Enerhodar, Fukushima, Blayais: Look away until it bangs

The debate about the security of supply in Germany leads to revival fantasies about nuclear power in parts of the Union and the FDP.

Enerhodar, Fukushima, Blayais: Look away until it bangs

The debate about the security of supply in Germany leads to revival fantasies about nuclear power in parts of the Union and the FDP. A look at the headlines from the weekend is enough to understand: nuclear power is dead.

Anyone who needed proof these days that the debate about returning to nuclear power should finally be over had only to look to Enerhodar. There, the danger of a nuclear catastrophe increases with each passing day - and the West can do nothing but look helplessly into the abyss. For the second time in this war, fierce fighting has broken out around Europe's largest nuclear power plant, Zaporizhia. Both sides accuse each other of endangering the safety of the nuclear power plant. In the end, it doesn't matter who lies. It does not change the scenario that the region and all of Europe face should the unimaginable occur.

The fact is that at least two reactors in Zaporizhia have now been damaged and have therefore had to be shut down. There is evidence that Russian troops use the occupied area as a shield against attacks by Ukrainian artillery. The belief that reason would ultimately prevail in war has now proven to be naïve. "It will be Russian land or scorched earth!" the commander of the Russian armed forces in Zaporizhia is said to have announced. Ideology first, reason second. The complete destruction of the enemy has long since become more important than one's own survival. This is what total war looks like.

The fact that the nuclear power plant is still running at all is also an admission of the government in Kyiv to its own inability to act. Ukraine covers about half of its electricity needs with nuclear power. Doing without Zaporizhia, i.e. taking it offline, is not an option. The nuclear power plant is systemically relevant. In addition, a reactor that has been shut down must continue to be cooled - and this in turn requires electricity. In short: the situation is extremely dangerous, even if there is no shooting. Nonetheless, all appeals from the West to finally allow international experts onto the site go unheeded.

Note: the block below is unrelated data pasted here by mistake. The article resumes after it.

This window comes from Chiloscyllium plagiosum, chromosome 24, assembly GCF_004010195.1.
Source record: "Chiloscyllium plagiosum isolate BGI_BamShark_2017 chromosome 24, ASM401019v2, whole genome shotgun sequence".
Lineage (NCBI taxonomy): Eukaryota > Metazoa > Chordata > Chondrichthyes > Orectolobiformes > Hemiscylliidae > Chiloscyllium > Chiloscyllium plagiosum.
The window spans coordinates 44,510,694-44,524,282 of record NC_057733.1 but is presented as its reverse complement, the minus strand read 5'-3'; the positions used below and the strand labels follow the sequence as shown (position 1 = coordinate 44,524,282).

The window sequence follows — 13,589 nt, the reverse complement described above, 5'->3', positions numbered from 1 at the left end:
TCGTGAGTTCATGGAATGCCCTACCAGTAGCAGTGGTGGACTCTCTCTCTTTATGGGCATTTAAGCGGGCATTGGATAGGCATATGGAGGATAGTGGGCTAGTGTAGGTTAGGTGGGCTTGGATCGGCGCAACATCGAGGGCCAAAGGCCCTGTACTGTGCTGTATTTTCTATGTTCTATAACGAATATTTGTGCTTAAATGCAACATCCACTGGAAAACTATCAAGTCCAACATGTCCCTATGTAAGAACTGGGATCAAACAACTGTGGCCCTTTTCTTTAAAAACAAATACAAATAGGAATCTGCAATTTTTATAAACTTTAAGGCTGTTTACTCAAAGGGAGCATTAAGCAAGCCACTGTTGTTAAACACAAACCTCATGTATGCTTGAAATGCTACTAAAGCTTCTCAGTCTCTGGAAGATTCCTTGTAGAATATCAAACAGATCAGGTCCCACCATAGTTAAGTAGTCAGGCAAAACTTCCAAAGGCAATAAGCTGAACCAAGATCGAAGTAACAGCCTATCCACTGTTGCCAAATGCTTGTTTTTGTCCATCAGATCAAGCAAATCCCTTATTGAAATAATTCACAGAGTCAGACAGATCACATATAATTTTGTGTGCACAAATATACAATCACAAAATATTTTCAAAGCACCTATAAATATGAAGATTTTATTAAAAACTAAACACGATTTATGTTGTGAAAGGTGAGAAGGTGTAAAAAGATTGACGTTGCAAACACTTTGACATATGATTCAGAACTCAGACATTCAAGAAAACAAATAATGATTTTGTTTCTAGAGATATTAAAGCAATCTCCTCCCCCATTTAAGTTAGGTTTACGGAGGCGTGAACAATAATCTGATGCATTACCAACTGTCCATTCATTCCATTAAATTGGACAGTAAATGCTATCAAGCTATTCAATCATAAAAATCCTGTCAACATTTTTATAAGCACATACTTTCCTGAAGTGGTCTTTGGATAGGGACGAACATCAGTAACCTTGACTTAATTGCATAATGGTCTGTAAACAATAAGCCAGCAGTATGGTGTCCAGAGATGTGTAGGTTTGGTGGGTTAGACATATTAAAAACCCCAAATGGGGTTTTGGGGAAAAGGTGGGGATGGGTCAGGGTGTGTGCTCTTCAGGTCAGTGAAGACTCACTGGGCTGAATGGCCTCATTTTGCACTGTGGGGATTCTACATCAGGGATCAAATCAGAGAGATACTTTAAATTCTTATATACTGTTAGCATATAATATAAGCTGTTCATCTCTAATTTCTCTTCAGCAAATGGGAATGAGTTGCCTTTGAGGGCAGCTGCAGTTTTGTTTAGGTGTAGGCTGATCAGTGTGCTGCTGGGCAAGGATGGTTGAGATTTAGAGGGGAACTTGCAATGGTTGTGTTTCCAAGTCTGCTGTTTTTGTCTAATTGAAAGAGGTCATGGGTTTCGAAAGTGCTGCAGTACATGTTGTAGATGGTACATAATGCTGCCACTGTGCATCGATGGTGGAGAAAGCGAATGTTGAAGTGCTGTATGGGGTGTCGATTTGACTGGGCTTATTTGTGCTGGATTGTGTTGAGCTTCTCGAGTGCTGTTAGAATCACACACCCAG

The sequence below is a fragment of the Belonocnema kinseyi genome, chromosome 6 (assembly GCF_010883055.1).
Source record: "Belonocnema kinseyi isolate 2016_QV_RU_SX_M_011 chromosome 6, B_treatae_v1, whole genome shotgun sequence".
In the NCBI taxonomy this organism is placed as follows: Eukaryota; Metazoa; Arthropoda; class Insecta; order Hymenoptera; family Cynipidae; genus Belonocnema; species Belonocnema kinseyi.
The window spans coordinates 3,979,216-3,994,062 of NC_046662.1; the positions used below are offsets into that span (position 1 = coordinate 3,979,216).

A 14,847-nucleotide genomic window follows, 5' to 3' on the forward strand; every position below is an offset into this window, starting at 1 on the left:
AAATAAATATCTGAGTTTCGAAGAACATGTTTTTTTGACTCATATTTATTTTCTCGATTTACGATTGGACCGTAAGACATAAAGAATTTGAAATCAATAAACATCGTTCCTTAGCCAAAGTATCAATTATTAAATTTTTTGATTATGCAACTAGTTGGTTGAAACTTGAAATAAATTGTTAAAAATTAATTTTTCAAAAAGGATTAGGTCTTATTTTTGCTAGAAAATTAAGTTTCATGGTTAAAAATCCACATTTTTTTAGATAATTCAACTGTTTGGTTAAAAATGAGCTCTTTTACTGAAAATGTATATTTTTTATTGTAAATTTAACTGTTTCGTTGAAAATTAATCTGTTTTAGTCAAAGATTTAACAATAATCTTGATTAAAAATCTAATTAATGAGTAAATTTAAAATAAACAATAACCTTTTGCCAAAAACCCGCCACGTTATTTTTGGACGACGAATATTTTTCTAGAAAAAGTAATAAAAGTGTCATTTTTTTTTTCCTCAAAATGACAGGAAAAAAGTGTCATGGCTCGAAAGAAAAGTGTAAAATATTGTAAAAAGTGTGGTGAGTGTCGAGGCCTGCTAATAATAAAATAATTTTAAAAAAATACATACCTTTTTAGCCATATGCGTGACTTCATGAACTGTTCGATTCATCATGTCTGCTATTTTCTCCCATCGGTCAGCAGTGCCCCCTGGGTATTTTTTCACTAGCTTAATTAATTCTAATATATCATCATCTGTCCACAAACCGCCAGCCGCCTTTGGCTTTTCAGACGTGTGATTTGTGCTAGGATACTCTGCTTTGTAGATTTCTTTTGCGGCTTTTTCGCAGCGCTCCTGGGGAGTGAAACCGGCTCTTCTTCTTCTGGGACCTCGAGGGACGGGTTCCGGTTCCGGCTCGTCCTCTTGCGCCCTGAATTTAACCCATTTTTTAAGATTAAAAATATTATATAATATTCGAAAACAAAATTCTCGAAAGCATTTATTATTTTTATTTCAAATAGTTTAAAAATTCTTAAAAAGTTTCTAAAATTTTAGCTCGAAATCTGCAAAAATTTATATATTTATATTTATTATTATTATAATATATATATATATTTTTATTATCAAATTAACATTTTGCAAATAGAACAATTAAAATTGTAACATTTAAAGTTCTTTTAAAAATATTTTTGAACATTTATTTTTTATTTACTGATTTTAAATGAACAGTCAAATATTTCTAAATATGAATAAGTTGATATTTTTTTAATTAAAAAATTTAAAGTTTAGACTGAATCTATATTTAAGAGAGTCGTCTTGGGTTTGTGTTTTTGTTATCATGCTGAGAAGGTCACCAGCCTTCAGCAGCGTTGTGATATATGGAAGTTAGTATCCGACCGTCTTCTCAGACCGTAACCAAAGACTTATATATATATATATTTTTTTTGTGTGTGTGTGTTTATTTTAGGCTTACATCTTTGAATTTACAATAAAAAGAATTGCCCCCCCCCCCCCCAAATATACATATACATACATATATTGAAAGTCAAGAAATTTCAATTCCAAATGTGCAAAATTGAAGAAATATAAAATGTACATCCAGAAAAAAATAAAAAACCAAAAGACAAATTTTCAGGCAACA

Anyone who is still dreaming of the rebirth of nuclear power in such a mixed situation in Germany should finally wake up. Nuclear power remains a high-risk technology whose safety cannot be guaranteed 100 percent - neither in the event of war nor in the event of a crisis. What else has to happen for this to finally get through to everyone's mind?

While in Japan, as a result of the Fukushima accident, huge amounts of radioactive cooling water are to be discharged into the sea, in France more and more nuclear power plants have to be shut down due to the weather. Just under half of the reactors are still connected to the grid. But instead of questioning the dependency on nuclear power, the limit values ​​for the discharge of the cooling water are now being screwed around. Several nuclear power plants, including Blayais in the Gironde, are allowed to return warmer water to the rivers than originally permitted until September. The consequences for the environment are not yet foreseeable.

Against this background, the argument that in view of the energy crisis the lack of understanding for Germany's nuclear phase-out is increasing among its European neighbors reads downright grotesque. After all, a power shortage in France could also have to be closed with German energy, of all things. Nevertheless, the FDP and Union willingly let themselves be shown the bird. Is that still ideology or already idiocy? Zaporizhia, Fukushima, Blayais and more - the great promise of nuclear power advocates has always been that it is safe. That promise is impossible to keep. Anyone who claims otherwise should finally read the news.

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